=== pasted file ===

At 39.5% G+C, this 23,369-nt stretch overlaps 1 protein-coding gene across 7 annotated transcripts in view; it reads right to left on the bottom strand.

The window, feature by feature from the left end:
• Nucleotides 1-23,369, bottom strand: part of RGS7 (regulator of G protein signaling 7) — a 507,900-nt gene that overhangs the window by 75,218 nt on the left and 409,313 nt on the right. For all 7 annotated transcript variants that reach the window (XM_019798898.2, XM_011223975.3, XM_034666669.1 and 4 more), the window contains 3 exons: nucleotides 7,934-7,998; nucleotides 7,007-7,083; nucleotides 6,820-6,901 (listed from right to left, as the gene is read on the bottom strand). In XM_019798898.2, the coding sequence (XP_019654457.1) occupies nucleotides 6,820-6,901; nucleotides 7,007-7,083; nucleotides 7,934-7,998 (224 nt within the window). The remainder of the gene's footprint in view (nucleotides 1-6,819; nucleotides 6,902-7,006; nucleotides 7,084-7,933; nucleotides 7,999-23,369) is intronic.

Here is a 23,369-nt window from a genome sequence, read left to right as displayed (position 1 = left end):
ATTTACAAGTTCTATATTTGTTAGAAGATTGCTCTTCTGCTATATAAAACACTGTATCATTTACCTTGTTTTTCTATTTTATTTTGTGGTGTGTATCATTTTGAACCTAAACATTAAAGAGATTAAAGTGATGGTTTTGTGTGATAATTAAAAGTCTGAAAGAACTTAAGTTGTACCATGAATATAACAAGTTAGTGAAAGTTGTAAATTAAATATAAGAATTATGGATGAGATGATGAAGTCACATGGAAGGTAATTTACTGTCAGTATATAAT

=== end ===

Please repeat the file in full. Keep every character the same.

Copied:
At 39.5% G+C, this 23,369-nt stretch overlaps 1 protein-coding gene across 7 annotated transcripts in view; it reads right to left on the bottom strand.

The window, feature by feature from the left end:
• Nucleotides 1-23,369, bottom strand: part of RGS7 (regulator of G protein signaling 7) — a 507,900-nt gene that overhangs the window by 75,218 nt on the left and 409,313 nt on the right. For all 7 annotated transcript variants that reach the window (XM_019798898.2, XM_011223975.3, XM_034666669.1 and 4 more), the window contains 3 exons: nucleotides 7,934-7,998; nucleotides 7,007-7,083; nucleotides 6,820-6,901 (listed from right to left, as the gene is read on the bottom strand). In XM_019798898.2, the coding sequence (XP_019654457.1) occupies nucleotides 6,820-6,901; nucleotides 7,007-7,083; nucleotides 7,934-7,998 (224 nt within the window). The remainder of the gene's footprint in view (nucleotides 1-6,819; nucleotides 6,902-7,006; nucleotides 7,084-7,933; nucleotides 7,999-23,369) is intronic.

Here is a 23,369-nt window from a genome sequence, read left to right as displayed (position 1 = left end):
ATTTACAAGTTCTATATTTGTTAGAAGATTGCTCTTCTGCTATATAAAACACTGTATCATTTACCTTGTTTTTCTATTTTATTTTGTGGTGTGTATCATTTTGAACCTAAACATTAAAGAGATTAAAGTGATGGTTTTGTGTGATAATTAAAAGTCTGAAAGAACTTAAGTTGTACCATGAATATAACAAGTTAGTGAAAGTTGTAAATTAAATATAAGAATTATGGATGAGATGATGAAGTCACATGGAAGGTAATTTACTGTCAGTATATAAT